Summary: 16 July 2008, Brussels – Declaration by the Presidency on behalf of the EU to mark the 10th anniversary of the Rome Statute of the International Criminal Court
1. On 17 July 2008 we celebrate the tenth anniversary of the adoption in Rome of the Statute of the International Criminal Court (ICC). Nowadays the obligation to put an end to impunity for the most serious crimes, which shock the conscience of humanity, is ever more widely accepted within the international community. Over a hundred States have specifically committed themselves to helping, within the framework of the Rome Statute, to prevent and crack down on such crimes. Accountability to victims and to the international community as a whole is now a rule of law.
2. The European Union (EU) recalls that the Rome Statute plays a vital part in maintaining peace and strengthening international security, in accordance with the aims and principles of the United Nations Charter.
3. The ICC is a key tool both in combating impunity when the most serious crimes, striking at the very essence of humanity, are committed and in preventing and deterring the use of violence.
4. The ICC is now able to perform the task for which it was set up: 107 States party to the Rome Statute, four situations referred to the Court, and some of them already having given rise to judicial proceedings, are significant achievements for a young court. The Court has made substantial progress in conducting its investigations since the Rome Statute came into force in 2002 and is currently dealing with procedural issues of the utmost importance for its future operation.
5. The EU and its Member States remain committed to promoting the universality of the Rome Statute and protecting its integrity. We call on all non party States to join in the celebration of the ICC's tenth anniversary by ratifying the Rome Statute as soon as possible.
6. Effective cooperation with the ICC is crucial if the Court is to fulfil its role. The ICC's efforts must be underpinned by strong political and diplomatic support from all States so that it can obtain all the cooperation it needs to function efficiently, and so that those wanted on arrest warrants will be handed over and justice will be done. The EU undertakes to do everything in its power to support the Court and to help ensure that all arrest warrants are swiftly enforced.
7. Cooperation with the ICC also requires States to have judicial systems such that in the first place they can prosecute and try those who have committed the most serious crimes within their territories. The ICC is one component of an international criminal justice system. The EU firmly believes that putting the principle of complementarity into practice is a necessary condition for achievement of the ICC's aims.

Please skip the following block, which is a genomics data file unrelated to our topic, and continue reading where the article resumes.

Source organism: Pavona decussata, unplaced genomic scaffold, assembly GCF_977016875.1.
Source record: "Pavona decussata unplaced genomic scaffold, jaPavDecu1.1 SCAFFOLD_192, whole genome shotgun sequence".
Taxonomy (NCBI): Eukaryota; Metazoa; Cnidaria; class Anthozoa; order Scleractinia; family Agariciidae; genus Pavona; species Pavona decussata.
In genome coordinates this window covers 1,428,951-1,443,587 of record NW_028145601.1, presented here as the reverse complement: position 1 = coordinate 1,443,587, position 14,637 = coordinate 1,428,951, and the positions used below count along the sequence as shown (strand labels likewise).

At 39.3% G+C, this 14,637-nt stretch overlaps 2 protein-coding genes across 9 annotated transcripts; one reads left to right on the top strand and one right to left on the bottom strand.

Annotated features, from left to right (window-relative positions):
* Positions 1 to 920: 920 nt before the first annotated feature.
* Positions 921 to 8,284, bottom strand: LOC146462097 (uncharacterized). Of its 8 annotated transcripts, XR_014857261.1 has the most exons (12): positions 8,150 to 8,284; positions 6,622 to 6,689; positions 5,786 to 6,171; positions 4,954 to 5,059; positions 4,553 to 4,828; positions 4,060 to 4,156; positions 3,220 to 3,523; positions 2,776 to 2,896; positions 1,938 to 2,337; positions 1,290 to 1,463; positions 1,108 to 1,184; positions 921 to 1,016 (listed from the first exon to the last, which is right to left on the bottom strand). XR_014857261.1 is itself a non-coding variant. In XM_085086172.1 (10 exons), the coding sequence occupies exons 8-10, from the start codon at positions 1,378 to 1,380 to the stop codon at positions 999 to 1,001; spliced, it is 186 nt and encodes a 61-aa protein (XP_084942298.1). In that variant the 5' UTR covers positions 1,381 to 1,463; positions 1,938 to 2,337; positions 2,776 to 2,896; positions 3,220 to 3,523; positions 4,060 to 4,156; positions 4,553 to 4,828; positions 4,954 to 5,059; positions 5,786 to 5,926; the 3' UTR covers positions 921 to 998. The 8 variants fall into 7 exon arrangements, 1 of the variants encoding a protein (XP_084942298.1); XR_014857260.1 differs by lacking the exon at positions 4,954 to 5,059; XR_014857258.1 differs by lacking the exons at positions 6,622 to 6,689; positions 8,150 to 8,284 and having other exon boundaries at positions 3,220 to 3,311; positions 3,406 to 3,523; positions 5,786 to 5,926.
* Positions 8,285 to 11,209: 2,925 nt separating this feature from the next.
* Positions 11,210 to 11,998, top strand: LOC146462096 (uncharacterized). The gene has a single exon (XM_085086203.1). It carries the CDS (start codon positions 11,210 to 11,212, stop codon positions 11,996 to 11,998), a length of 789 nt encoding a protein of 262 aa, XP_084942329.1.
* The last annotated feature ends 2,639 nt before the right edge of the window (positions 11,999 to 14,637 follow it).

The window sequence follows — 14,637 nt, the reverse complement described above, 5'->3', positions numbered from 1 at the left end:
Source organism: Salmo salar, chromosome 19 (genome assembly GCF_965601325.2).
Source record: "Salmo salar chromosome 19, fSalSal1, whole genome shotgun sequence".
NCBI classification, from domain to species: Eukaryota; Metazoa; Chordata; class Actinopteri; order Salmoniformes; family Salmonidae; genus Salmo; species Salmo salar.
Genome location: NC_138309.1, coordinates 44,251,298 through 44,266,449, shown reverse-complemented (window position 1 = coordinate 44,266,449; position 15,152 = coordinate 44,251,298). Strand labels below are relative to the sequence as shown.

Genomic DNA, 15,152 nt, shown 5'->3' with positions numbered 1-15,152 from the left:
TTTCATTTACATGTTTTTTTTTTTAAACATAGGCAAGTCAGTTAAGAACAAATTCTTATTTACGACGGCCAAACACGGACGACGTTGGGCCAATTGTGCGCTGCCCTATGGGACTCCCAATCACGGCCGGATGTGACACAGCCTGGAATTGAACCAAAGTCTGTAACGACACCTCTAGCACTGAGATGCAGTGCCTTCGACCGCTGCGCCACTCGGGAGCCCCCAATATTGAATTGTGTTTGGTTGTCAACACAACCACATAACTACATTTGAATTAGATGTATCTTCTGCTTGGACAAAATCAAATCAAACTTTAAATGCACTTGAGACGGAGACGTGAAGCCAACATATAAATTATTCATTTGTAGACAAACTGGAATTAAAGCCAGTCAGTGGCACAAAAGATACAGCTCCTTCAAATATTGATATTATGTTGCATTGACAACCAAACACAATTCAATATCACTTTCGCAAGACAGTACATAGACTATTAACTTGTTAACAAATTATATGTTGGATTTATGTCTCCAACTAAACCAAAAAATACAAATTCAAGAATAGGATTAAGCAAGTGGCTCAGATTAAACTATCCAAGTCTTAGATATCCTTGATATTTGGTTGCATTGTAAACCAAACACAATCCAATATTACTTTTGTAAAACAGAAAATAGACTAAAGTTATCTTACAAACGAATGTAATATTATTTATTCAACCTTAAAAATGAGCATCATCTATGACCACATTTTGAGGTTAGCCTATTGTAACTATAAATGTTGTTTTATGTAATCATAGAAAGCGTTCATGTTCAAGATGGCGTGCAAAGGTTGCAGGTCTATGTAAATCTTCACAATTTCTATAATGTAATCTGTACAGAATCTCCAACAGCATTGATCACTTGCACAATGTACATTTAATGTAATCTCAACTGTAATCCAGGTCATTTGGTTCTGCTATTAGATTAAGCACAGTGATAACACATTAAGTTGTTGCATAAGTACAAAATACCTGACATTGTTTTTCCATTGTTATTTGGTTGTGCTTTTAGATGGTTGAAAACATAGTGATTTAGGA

8. The EU and its Member States are particularly concerned about the victims of the most serious crimes and welcome the work carried out by the ICC and its affiliated Trust Fund for Victims, and by all of the NGOs involved in providing aid and assistance for victims.
9. The EU remains convinced that peace and justice are not contradictory aims. On the contrary, in our view, lasting peace cannot be achieved without a suitable response to calls for individuals to be held accountable for the most serious international crimes. Peace and justice are both necessary components of one single solution. In accordance with the guiding principles on impunity, as within the framework of the United Nations, there can be no amnesty for the most serious crimes.
10. The EU will continue to use all means available to it to promote the ICC in its policies and the principles of international criminal justice. It will accordingly bring the ICC into its policies, particularly in development, conflict prevention, justice, freedom and security.
The Candidate Countries Turkey, Croatia* and the former Yugoslav Republic of Macedonia*, the Countries of the Stabilisation and Association Process and potential candidates Albania, Bosnia and Herzegovina and Serbia and the EFTA countries Iceland and Liechtenstein , members of the European Economic Area, as well as Ukraine, the Republic of Moldova, Armenia and Georgia align themselves with this declaration.
* Croatia and the former Yugoslav Republic of Macedonia continue to be part of the Stabilisation and Association Process